Noah Diffenbaugh: Well we can expect just from a statistical perspective that ... what was the hot extreme in the cooler conditions will likely become more frequent with mean warming. There has been a lot of work on observations of the occurrence of hot days or the number of record high temperatures in the U.S. ... we’ve known for a while that the expectation of increasing hot extremes with increasing global mean temperature has been emerging. That can occur simply from being a result of the statistics.
In terms of the atmospheric conditions, that’s a more complicated question, because what we experience in terms of heat extremes, those phenomena are not just a result of statistics. They’re a result of how the real physics of the real world operate. We do understand the atmosphere and surface conditions that are associated with extreme heat quite well, and in fact we even understand some of the oceanic conditions that have teleconnections through the atmosphere to create temperature extremes in some locations. A lot of the work that I’ve been focused on over the last couple of years is focused on extreme heat and trying to understand how we expect those processes, those atmosphere and ocean and soil moisture processes, to respond to global warming.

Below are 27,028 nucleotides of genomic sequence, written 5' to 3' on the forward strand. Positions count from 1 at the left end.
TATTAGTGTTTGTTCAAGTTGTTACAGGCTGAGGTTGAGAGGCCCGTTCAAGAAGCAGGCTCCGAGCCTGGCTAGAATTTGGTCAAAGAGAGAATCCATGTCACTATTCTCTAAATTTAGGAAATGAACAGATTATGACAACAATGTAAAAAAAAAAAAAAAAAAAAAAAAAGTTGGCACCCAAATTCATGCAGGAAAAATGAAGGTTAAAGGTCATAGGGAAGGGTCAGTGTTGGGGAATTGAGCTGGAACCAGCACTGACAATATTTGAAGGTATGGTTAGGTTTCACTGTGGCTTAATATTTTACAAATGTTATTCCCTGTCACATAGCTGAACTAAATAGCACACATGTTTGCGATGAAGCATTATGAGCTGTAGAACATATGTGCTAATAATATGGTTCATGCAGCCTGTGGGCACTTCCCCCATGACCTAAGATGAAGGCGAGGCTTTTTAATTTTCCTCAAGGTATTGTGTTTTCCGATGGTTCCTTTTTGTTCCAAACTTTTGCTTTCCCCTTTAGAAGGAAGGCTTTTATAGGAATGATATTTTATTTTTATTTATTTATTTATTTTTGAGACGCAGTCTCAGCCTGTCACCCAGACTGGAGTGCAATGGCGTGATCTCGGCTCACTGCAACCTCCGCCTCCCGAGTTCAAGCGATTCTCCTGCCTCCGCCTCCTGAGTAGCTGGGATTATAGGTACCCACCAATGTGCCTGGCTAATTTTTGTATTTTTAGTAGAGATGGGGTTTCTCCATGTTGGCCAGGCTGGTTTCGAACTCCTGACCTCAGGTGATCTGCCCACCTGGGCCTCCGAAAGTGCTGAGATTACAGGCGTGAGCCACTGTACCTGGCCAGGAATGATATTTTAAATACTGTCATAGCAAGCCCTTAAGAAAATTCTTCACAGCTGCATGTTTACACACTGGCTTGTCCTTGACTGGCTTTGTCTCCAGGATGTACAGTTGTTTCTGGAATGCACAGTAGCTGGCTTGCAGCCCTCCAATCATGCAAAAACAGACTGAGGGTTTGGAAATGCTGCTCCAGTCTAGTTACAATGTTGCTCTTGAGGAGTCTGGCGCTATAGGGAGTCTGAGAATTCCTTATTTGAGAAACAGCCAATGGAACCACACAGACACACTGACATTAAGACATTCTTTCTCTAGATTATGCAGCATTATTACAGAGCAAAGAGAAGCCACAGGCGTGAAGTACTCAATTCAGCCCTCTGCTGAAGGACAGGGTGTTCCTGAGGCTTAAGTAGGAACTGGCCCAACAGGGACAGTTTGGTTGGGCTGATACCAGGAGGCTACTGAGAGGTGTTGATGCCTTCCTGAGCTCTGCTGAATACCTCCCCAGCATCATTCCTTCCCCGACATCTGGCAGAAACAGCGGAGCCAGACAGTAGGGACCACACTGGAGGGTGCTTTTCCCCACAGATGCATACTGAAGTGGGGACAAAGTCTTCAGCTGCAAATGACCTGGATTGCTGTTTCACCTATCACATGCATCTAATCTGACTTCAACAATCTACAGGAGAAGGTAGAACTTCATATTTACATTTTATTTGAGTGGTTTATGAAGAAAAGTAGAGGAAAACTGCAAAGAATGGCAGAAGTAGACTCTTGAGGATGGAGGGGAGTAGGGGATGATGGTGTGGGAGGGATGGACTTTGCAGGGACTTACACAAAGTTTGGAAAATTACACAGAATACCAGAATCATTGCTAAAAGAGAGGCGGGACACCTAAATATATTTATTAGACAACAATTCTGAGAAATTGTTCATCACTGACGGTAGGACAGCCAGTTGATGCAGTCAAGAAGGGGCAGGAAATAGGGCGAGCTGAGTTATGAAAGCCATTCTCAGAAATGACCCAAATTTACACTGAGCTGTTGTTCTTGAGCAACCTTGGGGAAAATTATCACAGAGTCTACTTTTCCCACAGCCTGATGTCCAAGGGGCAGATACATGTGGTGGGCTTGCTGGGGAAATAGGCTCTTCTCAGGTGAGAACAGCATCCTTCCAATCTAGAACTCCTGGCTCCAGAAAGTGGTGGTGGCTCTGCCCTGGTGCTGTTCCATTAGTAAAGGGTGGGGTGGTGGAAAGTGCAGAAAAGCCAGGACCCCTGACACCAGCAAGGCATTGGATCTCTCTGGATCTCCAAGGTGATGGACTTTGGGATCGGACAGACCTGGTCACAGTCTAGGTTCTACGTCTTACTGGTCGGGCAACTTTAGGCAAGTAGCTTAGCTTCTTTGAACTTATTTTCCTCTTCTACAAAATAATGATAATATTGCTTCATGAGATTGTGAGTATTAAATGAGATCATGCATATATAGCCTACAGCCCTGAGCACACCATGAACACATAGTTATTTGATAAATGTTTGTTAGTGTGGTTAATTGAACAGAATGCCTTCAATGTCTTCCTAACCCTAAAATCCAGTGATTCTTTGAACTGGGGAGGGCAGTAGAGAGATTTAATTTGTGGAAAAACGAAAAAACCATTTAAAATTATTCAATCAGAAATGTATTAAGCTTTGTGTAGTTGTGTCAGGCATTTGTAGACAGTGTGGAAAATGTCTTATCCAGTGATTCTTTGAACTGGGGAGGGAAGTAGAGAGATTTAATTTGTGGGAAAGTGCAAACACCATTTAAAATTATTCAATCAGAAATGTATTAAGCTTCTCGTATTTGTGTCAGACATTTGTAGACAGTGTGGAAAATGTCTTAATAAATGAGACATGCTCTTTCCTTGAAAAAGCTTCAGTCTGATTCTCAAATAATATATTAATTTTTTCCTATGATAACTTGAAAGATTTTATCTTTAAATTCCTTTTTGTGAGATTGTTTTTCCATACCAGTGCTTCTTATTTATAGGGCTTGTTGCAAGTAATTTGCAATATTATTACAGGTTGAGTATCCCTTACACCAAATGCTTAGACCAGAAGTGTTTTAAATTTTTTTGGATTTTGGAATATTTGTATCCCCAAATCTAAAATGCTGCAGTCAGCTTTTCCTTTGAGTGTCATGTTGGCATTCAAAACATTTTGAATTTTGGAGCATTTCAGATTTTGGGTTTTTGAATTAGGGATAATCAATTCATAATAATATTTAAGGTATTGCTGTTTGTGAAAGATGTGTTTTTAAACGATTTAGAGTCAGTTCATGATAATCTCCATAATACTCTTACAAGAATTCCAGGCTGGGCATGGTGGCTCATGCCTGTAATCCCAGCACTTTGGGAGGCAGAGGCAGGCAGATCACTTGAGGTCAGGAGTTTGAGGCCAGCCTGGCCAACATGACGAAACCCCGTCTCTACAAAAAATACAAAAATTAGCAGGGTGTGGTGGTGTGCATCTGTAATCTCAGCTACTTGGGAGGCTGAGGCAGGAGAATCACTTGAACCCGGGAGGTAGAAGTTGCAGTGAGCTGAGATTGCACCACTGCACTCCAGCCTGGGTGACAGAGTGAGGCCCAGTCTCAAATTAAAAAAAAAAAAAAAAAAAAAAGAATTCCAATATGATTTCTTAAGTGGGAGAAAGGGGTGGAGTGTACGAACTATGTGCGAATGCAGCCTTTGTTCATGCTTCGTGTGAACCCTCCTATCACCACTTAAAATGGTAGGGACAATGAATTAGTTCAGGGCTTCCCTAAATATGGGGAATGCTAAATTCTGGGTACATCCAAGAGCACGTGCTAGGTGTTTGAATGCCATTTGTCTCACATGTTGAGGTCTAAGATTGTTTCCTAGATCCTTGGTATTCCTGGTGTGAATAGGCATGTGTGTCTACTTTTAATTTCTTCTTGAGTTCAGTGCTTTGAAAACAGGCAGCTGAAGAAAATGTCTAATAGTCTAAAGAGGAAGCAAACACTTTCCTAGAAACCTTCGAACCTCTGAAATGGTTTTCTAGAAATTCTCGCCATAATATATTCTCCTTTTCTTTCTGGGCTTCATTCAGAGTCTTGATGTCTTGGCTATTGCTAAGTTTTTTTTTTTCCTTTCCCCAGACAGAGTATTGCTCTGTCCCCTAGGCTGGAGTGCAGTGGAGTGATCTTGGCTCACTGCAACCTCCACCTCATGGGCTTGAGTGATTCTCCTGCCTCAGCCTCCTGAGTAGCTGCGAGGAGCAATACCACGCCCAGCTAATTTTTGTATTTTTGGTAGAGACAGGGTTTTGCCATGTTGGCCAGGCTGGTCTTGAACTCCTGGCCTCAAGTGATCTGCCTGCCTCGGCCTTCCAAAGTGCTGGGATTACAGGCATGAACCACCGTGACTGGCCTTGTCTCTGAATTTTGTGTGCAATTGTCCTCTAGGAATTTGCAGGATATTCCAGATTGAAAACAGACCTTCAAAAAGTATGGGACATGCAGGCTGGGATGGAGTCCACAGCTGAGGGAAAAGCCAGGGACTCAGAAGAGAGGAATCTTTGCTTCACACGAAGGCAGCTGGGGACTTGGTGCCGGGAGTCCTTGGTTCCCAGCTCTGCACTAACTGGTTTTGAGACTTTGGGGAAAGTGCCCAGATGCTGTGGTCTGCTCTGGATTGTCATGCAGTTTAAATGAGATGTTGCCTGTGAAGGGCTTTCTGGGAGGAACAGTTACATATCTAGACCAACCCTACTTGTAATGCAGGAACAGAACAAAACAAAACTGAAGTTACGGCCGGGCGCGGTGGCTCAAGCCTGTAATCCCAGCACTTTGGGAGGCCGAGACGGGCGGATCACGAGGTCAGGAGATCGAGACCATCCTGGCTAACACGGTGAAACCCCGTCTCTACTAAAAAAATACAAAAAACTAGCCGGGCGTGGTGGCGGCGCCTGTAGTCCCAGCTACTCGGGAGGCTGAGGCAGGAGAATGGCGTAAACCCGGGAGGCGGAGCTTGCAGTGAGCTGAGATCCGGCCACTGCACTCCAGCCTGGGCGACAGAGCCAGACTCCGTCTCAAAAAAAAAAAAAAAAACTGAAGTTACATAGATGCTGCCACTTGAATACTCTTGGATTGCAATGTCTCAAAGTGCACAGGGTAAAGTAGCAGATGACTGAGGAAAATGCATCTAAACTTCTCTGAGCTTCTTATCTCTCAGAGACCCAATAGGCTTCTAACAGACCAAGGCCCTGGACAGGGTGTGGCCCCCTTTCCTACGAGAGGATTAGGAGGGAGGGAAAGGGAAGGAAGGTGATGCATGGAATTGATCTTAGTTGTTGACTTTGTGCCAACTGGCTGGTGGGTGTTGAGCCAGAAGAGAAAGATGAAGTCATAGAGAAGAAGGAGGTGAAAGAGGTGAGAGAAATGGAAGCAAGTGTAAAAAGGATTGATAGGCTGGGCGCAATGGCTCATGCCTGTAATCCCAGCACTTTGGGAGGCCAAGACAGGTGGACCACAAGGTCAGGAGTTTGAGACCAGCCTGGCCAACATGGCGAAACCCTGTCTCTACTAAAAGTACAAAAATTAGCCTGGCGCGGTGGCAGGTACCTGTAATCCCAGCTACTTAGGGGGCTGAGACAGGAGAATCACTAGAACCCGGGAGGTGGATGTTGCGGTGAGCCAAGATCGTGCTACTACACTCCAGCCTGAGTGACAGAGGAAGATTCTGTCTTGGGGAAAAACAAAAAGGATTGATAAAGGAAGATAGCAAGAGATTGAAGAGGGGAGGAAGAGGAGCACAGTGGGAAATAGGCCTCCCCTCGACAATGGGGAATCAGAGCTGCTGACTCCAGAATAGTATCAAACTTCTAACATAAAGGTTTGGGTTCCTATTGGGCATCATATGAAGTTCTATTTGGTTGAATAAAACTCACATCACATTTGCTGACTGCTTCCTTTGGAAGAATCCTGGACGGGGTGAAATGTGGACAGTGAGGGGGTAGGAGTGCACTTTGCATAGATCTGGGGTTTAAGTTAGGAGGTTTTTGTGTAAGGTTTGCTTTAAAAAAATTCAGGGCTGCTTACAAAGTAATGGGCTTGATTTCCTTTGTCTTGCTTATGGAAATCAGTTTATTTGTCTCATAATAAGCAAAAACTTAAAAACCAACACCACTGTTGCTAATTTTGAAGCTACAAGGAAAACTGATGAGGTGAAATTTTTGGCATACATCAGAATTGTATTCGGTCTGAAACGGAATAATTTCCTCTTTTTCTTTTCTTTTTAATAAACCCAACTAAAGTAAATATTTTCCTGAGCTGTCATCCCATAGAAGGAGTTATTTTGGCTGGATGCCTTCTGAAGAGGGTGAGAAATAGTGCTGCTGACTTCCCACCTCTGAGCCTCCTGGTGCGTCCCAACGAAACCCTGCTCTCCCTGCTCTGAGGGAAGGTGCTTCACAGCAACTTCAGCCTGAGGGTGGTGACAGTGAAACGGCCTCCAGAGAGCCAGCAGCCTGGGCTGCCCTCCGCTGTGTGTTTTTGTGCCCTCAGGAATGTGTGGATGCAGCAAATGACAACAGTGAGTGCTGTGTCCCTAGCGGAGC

Our work suggests both over the near-term period, over the next few decades, both in the U.S. and elsewhere the occurrence of what has been extremely hot conditions is likely to become far more normal than extreme. And in terms of the atmospheric conditions we see not only that statistical shift that we’d expect with global warming but we also see ... for the U.S. ... a change in the atmosphere and soil conditions that’s very consistent with changes that have occurred during extreme hot events.